There was some political leadership on drug policy reform in years past, I remember key politicos from Mo Molam to some others, you know even though Blair was never very good on this some of the ministers were relatively good. And quite frankly the opposition of the Tory government to harm reduction, and their much stronger preference for abstinence-only policy and tough prohibitionist policies of the sort that have been so demonstrably ineffective and costly, that just seems to reflect the kind of mean-spirited politics rather than a reflection of the more elevated ideals of the conservatives, and it also seems to reflect an abandonment of thinking about the role of government in terms of good cost-benefit analysis. Because there’s no question that some of these cuts to harm reduction services in the UK are essentially penny-wise and pound-foolish. And that’s going to land up sending things backward.

I think there’s going to need to be some younger political leadership coming through from across the political spectrum in the UK, and I think there’s some of that beginning to emerge, but I don’t see it penetrating the political establishment just yet.

Steve Moore (Director, VolteFace) introducing Ethan Nadelmann at the Inaugural Volteface Lecture. (Photo by Aline Aronsky)
Steve Moore (Director, VolteFace) introducing Ethan Nadelmann at the Inaugural Volteface Lecture. (Photo by Aline Aronsky)

Finally, do you have a message for the new generation of activists that are following in your footsteps? Any key lessons that you’ve learnt from your time at the DPA?

Sometimes activists think that activism is largely about just openly saying exactly what you believe the way you want to say it, but in fact effective activism is about being strategic, about being smart, about being focused. It’s about building coalitions even with people who you may disagree with on a whole range of other issues but recognising that you have a mutual interest in transforming drug policy, and that even when one may disagree upon the particulars, that it’s important to bring together people from across the political spectrum who are united in pursuit of this objective.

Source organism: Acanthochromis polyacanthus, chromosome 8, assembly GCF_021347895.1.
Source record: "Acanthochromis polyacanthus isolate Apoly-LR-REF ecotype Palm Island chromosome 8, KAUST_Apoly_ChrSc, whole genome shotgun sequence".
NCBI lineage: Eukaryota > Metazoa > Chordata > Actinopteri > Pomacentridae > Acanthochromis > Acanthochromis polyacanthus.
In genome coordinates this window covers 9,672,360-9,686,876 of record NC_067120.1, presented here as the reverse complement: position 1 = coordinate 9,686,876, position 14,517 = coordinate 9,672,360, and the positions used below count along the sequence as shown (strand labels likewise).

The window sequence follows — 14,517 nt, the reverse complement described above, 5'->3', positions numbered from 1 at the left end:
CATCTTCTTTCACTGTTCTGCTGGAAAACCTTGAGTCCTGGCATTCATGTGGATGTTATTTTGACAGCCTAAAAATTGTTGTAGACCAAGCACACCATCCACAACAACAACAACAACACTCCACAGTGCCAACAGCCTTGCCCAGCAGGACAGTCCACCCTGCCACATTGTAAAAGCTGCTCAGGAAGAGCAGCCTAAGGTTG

It’s going to take, obviously, some sophisticated leadership and focus on this issue. There are so many challenges ahead that it can be hard to prioritise this one, but I think the better that one can be clear about the negative consequences for the UK of persisting and building out a failed prohibitionist approach, and the clearer one can be about the benefits, both intellectually and politically, of moving forward with a reform policy. I think that’s what going to help open things up.

Having been in all this for many years what you see is that individuals who figure out how to advocate in the most effective ways can make an enormous difference. One never knows where leadership’s going to come from, I think some of my allies whether it’s Niamh Eastwood at Release, or Steve Rolles and Danny Kushlick at Transform, or the work that you guys are doing at Volteface, I mean you’re each providing effective leaderships, there’s some fair degree of coordination and common thinking, even though there are obviously differences there. But I think the question is how do you take it to the next level? How do you mobilise the financial resources to empower your efforts? How do you try to find ways to build political pressure through public opinion?

It was promising to see the way in which some of the UK media moved on this issue over the last few years. Even some of the tabloids began to back away from the drug war hysteria, and begin to push forward. So I think there are some promising signs there and I think that those things need to be really cultivated and advanced.

Deej Sullivan is a journalist and campaigner. He regularly writes on drug policy for politics.co.uk, London Real, and many others, and is the Policy & Communications officer at Law Enforcement Against Prohibition UK. Tweets @sullivandeej